The leadership of the MSS also gained a greater political status, which reflects their increasing role in the public, Joske said. Chen Yixin, Minister of State Security, and his predecessor Chen Wenqing were promoted to more important positions within the Communist Party than the previous intelligence chiefs.

Chen Wenqing, for example, is the first former minister of the MSS to be appointed to the party's 24-member politburo and central secretariat. In the past, factional politics prevented leaders from promoting MSS executives to such high positions, Joske said.

The expansion of the agency's powers comes as the Chinese Communist Party (CCP) adopts a broader view of security that encompasses data, technology, the environment and other issues.

"Many things are now interpreted or viewed within parts of the Chinese Communist Party as state security," Joske said, which "doesn't bode well for China's cooperation and engagement with the rest of the world."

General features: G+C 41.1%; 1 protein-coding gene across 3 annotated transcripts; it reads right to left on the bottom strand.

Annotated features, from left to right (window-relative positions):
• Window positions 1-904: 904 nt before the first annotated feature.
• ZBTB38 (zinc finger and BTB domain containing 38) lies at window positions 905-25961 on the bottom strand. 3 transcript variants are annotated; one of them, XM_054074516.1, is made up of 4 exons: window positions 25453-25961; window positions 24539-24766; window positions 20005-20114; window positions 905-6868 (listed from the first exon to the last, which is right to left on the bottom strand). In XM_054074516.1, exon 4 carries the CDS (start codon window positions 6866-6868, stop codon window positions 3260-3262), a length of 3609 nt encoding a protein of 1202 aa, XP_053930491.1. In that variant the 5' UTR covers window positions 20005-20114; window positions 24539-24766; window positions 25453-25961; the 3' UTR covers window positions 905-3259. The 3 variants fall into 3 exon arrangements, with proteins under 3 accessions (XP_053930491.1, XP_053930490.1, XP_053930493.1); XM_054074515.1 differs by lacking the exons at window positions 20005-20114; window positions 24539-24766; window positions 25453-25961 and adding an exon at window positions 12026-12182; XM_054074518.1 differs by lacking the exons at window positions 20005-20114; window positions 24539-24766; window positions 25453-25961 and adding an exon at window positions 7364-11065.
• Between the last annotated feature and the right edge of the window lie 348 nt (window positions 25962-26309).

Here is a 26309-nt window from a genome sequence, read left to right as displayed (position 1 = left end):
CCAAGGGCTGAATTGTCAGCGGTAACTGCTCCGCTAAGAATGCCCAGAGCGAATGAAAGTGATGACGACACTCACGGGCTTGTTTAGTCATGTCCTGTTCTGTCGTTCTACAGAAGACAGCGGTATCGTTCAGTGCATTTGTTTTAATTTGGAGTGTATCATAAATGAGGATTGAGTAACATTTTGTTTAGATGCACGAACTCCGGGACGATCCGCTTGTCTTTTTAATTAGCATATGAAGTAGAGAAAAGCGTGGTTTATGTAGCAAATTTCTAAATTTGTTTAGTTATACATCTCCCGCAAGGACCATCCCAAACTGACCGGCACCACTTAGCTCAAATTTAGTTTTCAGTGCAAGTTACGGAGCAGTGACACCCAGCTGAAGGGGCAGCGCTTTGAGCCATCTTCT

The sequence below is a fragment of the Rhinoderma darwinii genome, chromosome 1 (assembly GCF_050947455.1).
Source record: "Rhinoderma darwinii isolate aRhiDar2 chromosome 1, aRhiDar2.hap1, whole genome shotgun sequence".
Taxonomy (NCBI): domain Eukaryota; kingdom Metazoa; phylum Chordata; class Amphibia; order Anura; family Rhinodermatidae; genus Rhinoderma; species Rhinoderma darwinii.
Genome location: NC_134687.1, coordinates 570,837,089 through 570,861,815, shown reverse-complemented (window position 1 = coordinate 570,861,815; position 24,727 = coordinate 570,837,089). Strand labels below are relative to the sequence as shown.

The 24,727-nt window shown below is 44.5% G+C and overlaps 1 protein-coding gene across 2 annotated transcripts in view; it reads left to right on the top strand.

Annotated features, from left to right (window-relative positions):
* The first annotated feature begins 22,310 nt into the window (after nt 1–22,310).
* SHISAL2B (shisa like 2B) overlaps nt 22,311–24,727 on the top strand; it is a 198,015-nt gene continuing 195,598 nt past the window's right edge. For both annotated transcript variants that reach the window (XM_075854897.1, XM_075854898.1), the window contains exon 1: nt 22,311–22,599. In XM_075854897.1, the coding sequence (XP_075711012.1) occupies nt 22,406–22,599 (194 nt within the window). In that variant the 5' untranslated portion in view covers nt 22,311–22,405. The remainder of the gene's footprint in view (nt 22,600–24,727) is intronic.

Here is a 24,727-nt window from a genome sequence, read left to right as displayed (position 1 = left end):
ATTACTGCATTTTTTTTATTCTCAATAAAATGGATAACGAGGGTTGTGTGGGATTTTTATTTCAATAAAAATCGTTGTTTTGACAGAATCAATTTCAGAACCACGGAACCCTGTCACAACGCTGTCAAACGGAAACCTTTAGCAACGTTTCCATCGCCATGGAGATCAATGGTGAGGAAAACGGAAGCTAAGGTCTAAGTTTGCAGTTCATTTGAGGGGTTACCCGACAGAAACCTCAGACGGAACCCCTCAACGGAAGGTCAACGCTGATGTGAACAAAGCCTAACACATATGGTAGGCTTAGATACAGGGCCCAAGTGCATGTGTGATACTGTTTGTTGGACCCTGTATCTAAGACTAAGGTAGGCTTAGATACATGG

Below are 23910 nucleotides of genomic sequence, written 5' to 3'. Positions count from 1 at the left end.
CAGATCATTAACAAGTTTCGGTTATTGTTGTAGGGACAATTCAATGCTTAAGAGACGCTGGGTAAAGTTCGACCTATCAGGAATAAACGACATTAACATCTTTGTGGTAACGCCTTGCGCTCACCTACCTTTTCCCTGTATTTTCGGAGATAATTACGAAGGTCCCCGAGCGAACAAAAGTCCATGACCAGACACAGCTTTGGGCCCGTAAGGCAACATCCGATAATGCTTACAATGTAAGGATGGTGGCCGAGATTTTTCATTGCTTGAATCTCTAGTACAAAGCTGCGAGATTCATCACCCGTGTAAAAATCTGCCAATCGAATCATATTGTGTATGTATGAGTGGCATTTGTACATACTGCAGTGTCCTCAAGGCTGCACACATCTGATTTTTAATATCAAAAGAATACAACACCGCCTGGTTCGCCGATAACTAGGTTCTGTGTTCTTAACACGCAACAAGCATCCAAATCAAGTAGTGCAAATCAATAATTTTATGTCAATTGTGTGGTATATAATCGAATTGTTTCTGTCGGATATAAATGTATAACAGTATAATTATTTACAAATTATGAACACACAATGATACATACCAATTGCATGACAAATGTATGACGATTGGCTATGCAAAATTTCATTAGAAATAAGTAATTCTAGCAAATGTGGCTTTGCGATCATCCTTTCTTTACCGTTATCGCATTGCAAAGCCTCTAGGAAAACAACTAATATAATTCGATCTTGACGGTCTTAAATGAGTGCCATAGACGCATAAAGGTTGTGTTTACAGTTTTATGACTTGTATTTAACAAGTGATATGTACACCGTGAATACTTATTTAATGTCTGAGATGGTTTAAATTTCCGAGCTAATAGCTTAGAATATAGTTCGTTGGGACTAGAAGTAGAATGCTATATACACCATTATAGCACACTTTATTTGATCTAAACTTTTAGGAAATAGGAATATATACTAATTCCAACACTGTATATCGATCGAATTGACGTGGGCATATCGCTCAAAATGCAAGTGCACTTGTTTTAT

Other experts said China's economic slowdown may be prompting a strengthening of state security services, while authorities fear financial risks, including heavy indebtedness by local governments and businesses, could spark social unrest.

"The Chinese economy is in pretty bad shape," said Su Chengang of the Center for Chinese Economics and Institutions at Stanford University. "The Chinese Communist Party is aware of this danger and realizes that if a financial crisis breaks out, the consequences could be catastrophic."

MSS occasionally comments on the economy on social media in an effort to gain public support. Last Sunday, he published an online comic about the need to protect critical mineral resources from greedy Western powers.

Starting in 2022, the agency is also collaborating with a Shanghai-based production company to remake the 1980s Chinese cartoon, “Black Cat Detective,” showing one episode a year on National Police Day. In this year's episode, Black Cat, in his retro police uniform with oversized epaulettes and white gloves, defeats data thieves and the main villain, One-Ear Mouse, and saves the city of Forest, highlighting the agency's increased focus on online security.

"Without data security, there is no security in the Forest," said the head of the Black Cat.

Translation: N. Bogetić